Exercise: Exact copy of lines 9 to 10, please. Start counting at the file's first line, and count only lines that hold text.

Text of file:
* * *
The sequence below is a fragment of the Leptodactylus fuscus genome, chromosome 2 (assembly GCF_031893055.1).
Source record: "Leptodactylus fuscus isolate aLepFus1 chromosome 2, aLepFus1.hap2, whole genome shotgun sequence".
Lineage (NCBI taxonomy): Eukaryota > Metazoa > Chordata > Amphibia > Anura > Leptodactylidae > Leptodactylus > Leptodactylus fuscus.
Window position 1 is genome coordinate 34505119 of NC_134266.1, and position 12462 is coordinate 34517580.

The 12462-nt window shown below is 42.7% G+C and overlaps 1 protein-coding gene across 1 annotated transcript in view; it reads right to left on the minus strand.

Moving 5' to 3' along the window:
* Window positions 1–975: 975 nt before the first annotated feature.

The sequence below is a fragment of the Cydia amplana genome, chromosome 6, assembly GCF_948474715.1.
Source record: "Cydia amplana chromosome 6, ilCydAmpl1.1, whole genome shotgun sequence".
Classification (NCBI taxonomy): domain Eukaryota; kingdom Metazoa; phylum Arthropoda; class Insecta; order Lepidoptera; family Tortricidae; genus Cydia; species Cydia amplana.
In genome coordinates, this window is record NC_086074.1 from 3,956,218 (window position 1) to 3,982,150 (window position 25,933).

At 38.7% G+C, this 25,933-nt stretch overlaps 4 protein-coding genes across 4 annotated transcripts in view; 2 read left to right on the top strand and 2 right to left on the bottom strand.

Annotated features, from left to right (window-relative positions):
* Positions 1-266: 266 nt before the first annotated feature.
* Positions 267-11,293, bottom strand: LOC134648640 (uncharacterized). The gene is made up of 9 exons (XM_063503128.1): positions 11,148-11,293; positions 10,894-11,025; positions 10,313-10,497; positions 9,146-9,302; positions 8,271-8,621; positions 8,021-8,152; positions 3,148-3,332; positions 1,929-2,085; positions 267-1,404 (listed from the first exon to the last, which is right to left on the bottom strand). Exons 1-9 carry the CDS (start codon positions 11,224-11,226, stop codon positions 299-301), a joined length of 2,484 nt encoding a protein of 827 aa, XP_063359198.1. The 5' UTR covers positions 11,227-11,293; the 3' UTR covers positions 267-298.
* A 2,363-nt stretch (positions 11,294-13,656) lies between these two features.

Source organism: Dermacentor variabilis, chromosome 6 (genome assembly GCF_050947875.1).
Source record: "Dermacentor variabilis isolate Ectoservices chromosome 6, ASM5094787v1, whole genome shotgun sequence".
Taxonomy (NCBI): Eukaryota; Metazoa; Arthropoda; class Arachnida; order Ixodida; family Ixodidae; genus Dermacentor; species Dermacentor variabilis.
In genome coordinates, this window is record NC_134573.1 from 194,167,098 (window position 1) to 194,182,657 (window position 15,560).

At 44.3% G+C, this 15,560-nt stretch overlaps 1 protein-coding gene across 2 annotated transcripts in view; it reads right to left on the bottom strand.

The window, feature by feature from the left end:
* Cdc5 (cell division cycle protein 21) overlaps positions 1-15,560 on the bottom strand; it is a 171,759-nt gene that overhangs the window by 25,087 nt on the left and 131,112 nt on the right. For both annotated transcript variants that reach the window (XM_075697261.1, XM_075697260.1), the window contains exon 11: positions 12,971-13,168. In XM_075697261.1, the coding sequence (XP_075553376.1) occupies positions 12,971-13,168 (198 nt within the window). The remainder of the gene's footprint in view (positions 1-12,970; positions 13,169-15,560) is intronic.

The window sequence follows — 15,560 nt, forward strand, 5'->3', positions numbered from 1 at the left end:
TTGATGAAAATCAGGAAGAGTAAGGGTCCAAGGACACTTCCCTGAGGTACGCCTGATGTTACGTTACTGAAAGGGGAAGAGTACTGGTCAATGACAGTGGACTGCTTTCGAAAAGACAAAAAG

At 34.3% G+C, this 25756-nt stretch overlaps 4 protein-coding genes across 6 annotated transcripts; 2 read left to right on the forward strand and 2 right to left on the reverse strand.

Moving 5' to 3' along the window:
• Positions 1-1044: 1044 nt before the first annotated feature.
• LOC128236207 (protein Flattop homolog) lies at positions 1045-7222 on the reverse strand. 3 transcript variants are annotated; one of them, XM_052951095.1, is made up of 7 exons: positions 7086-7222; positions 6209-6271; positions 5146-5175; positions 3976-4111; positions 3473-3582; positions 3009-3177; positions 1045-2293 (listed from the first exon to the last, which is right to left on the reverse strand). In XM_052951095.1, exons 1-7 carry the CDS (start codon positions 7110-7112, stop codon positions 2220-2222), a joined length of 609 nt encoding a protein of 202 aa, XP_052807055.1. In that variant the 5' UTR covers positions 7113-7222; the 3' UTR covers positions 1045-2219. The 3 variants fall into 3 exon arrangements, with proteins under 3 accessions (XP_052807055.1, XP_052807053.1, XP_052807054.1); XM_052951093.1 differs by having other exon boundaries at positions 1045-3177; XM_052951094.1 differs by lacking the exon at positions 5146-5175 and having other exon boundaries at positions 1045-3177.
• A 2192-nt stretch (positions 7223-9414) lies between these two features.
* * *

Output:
Source record: "Cydia amplana chromosome 6, ilCydAmpl1.1, whole genome shotgun sequence".
Classification (NCBI taxonomy): domain Eukaryota; kingdom Metazoa; phylum Arthropoda; class Insecta; order Lepidoptera; family Tortricidae; genus Cydia; species Cydia amplana.